Netanyahu Bans Jewish MKs from Temple Mount

Move a bid to calm tensions with Jordan - but Arab MKs who incite violence will still be allowed up.

Ari Soffer, | updated: 00:00

Netanyahu meets security chiefs in Tel Aviv's Russian Compound
Netanyahu meets security chiefs in Tel Aviv's Russian Compound
Noam Moskowitz/Flash 90

Prime Minister Binyamin Netanyahu has barred all ministers and MKs from visiting the Temple Mount, according to a report Wednesday evening.

The decision will be in effect until further notice, a source in the Prime Minister's Office confirmed to Arutz Sheva, and comes as Israel seeks to calm tensions with Jordan over the holy site, which is administered by the Jordanian Waqf under the terms of the peace treaty between the two countries.

Netanyahu issued the new rule before his speech to the UN last week, and but has not yet communicated it directly to cabinet ministers, who will be personally informed of the directive very soon.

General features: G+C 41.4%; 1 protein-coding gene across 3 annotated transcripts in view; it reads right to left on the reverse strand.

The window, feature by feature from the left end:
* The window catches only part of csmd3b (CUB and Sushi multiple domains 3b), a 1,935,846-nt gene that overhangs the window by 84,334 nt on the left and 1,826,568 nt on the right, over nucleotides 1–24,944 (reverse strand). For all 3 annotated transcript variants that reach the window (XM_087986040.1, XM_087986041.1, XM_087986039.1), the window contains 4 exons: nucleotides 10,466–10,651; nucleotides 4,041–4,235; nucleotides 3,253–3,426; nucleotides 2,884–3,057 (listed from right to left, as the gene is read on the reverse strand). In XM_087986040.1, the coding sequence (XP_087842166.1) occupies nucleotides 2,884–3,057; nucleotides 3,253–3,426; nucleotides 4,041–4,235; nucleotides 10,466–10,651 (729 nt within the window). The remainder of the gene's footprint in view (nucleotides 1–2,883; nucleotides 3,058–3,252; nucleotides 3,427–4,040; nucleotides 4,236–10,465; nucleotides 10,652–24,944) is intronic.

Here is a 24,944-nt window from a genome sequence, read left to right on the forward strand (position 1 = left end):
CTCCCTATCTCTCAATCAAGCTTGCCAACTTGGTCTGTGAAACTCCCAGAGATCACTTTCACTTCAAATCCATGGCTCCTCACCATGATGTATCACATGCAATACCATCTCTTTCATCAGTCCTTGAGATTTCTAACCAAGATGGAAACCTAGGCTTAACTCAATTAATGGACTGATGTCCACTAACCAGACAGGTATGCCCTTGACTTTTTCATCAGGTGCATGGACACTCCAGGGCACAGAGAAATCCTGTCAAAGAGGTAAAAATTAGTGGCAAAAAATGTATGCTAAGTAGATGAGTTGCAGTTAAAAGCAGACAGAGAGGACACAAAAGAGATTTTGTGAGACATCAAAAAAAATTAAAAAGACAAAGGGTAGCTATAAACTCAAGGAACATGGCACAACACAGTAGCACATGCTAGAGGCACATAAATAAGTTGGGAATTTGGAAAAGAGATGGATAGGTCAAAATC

However, despite reports in Haaretz that it will apply to Jewish and Arab MKs alike - the latter of whom have often played a direct role in Islamist harassment of Jewish visitors to the site - the source told Arutz Sheva that Arab MKs would be allowed up, while only their Jewish counterparts would be banned.

While Netanyahu can prevent cabinet ministers such as Uri Ariel (Jewish Home) - a frequent visitor to Judaism's holiest site - from visiting simply by threatening to fire them, he does not exercise similar control over MKs, and has therefore ordered police to physically prevent their entry.

The Temple Mount is Judaism's holiest site, but in response to Muslim threats of violence Jews are banned from conducting any form of worship at the site, which also houses the Al Aqsa Mosque complex.

Muslim extremists have escalated their attempts to prevent even limited Jewish visits to the holy site, harassing Jewish visitors and attacking police.

Clashes on the Mount escalated over the Rosh Hashana holiday, when Islamist rioters barricaded themselves inside the mosque and hurled projectiles at police, who responded by entering the mosque and quelling the violence.

That prompted angry threats from the Jordanians, who threatened to withdraw their ambassador from Tel Aviv.

Netanyahu's moves are a bid to calm those tensions, but will be seen by right-wing critics as yet another capitulation to Arab demands.


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